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    Wave Energy Converter

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    The overview of the types of wave energy converters (WECs) are classified through operational principle, absorbing wave direction, location, and power take-off.

    1. Introduction

    The sea surface waves provide a large amount of green energy and could make an enormous difference to global energy demands going toward the sustainable world. One of the factors that makes waves desirable for harvest is that they have tremendous power density compared to many renewable energy sources [1]. Wave energy seems to have the second-highest potential of all ocean clean energy sources [2][3]. The theoretical potential of wave energy is shown in Table 1. Wave energy sources have been evaluated at global [4][5][6] and regional [7][8][9][10] levels and the volume of wave energy available is high enough to stimulate significant interest in exploitation. The estimated worldwide demand in 2014 for electrical energy reached 19,800 TWh/year [11] with a worldwide wave energy reserve of the same extent [12]. However, estimates of theoretically usable wave energy capacity on a worldwide scale are widely recorded between 2000 and 4000 TWh/year [13]. Environmental problems, including air pollution, global warming, and severe weather, due to colossal fossil oil use are gradually being discussed. For electricity generation in 2040, fossil fuels are expected to account for greater than 35% of the total energy consumption [14]. In this sense, it is much more essential to harness renewable energy sources such as wind, solar, and ocean wave energy.

    China, America, India, and European countries are on the frontline of establishing strategies for incorporating the wave energy of the ocean into their systems [15]. Government agencies within these countries funded studies to carry out resource assessments [16] and provided test sites and laboratories for the development and planning of energy conversion systems [17][18][19]. Apart from state-funded studies, some studies are conducted by universities [20], private organizations [21], research centers [22], and individuals who are all involved in an attempt to promote ocean energy into the public consciousness of a renewable energy sector. Due to the immense potential of wave energy [1], a wide range of wave energy converter (WEC) ideas has been formed to capture energy from waves. It is noted that now there are more than 1000 WEC prototypes [23][24]. Different studies have identified challenges resulting from the volatility of the properties of ocean waves and the sustainability of energy converters of the waves in a severe ocean environment [25].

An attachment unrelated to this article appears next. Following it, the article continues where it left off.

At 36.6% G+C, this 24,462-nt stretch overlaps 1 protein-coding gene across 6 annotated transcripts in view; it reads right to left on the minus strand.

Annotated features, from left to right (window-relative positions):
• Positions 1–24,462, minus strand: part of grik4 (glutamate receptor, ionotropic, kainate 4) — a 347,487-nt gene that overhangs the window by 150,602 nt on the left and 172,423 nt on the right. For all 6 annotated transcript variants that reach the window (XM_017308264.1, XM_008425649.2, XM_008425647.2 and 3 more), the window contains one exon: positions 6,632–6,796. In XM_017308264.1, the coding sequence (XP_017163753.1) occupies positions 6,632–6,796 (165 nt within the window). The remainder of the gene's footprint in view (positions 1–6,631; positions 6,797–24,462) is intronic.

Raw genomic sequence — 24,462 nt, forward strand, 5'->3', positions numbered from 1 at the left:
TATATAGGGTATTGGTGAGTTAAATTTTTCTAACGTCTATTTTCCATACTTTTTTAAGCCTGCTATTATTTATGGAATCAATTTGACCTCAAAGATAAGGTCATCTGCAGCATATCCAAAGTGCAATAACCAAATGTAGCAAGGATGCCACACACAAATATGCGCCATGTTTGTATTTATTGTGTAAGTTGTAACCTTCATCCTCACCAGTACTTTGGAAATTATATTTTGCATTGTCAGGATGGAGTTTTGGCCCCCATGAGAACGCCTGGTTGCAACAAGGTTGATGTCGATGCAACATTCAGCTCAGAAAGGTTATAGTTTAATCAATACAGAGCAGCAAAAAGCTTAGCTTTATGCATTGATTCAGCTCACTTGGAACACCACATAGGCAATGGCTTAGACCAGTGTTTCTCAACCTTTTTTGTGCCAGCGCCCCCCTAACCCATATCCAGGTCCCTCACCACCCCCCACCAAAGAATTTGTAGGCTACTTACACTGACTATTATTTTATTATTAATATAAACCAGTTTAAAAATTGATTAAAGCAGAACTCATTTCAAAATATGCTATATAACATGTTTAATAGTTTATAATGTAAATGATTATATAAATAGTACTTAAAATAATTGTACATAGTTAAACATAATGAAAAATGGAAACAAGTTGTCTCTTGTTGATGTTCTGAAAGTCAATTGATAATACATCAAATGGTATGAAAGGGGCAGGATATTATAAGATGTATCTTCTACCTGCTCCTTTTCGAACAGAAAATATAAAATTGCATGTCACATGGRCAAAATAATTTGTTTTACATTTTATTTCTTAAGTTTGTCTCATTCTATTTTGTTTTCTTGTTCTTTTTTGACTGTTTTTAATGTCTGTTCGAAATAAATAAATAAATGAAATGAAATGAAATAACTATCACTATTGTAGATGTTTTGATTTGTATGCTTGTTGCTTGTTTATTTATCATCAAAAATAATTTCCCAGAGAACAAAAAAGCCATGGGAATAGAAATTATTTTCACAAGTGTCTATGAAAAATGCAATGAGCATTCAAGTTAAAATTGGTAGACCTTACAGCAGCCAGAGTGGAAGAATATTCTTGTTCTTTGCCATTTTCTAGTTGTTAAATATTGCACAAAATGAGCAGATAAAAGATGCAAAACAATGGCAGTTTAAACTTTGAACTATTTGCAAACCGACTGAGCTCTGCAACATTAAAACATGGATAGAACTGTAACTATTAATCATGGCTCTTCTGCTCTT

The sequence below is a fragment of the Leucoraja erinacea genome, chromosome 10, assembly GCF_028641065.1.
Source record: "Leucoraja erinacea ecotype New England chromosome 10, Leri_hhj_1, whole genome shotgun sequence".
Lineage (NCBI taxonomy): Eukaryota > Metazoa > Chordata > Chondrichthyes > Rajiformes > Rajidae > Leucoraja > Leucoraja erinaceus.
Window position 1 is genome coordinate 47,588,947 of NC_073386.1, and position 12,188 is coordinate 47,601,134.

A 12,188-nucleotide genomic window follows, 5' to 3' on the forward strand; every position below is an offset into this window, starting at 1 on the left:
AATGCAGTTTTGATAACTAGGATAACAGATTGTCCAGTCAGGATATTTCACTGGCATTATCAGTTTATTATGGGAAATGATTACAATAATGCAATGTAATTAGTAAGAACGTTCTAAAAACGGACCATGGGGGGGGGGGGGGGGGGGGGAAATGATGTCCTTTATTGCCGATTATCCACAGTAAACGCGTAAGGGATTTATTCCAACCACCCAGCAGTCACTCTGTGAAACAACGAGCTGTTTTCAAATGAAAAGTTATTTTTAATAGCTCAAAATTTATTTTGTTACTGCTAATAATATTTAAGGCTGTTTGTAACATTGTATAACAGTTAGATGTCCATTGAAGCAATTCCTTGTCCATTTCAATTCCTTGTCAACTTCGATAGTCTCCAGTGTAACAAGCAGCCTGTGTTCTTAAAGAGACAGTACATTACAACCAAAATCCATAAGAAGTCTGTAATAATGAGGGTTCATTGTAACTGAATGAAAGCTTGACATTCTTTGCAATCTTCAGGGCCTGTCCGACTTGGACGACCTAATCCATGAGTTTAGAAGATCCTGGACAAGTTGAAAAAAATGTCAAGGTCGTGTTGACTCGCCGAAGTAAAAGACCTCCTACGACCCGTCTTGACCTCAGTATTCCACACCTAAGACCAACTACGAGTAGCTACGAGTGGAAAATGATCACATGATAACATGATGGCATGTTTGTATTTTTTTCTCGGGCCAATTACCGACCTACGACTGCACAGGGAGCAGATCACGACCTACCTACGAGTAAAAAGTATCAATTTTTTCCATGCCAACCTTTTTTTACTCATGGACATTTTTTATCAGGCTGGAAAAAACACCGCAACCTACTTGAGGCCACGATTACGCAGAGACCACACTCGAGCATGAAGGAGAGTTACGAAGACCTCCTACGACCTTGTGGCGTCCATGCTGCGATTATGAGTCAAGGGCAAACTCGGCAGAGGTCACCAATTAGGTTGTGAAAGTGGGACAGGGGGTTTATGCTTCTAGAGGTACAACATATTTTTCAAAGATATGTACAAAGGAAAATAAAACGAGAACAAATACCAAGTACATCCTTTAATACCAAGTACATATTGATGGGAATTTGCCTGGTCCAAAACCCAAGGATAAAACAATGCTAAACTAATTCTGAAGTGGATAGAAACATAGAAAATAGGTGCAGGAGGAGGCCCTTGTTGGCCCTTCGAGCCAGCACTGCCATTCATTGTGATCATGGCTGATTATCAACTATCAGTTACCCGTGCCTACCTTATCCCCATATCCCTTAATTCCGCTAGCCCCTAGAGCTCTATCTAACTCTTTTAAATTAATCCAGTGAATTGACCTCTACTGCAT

The stability of the wave energy converter requires a mooring system. Present mooring systems and design specifications cannot completely fulfill the demands of the offshore WECs. It is according to the four properties of the wave energy converters which place them apart from the other offshore installations: function, operation, investment/revenue relationship, and the consequences in the event of failure. In the case of offshore WECs, the failures of a mooring system seem to be minor compared to offshore platforms. As such, strict safety requirements are not required. However, recommended offshore standards are needed for the implementation, and this results in the total investment between 18% [26] to 30% [27] in mooring systems. To optimize the energy efficiency of the wave energy converters, they need to be deployed to high-energy zones. Those are areas where the wave condition is high and, as a result, where a converter and also its mooring mechanism would be under extreme loading. Some of the WEC types are motion-dependent that require oscillations in waves, mostly in resonance, to obtain energy. Such oscillations will cause a mooring system to make high amplitude motions at a high frequency, causing higher dynamic tensions in mooring lines, mainly when it is in resonance. The performance of the motion-dependent devices is affected by the mooring system, because as mooring lines adding their mass (added mass), damping, and stiffness it changes the dynamic responses of WECs. The mooring system mass and stiffness are not detrimental and may also increase the performance of the converter, as stated in reference [28]. In addition, the additional mooring damping, contributing to the stabilization of floating structures [29], dissipates energy that may be exploited by WECs that are motion dependent.

    An excellent mooring system for floating WECs will consider not only the possible consequences of the power take-off and device motions and but also ensure stability, be easy to maintain and monitor, and reduce installation and material costs. In this paper, the overview of the types of WECs and their mooring configurations, components, requirements, modeling approach, design consideration, suitable software, and challenges are discussed.

    Table 1. Global resources of wave energy [30].

    World Regions

    Wave Energy Potential (TWh/y)



    New Zealand, the Pacific Islands, and Australia


    South America


    North America and Greenland




    Western and Northern Europe


    Central America


    The Mediterranean Sea and Atlantic Archipelagos




    2. WECs

    The conversion of wave energy into useful energy, such as electricity, is performed through WECs.

    2.1. Historical Background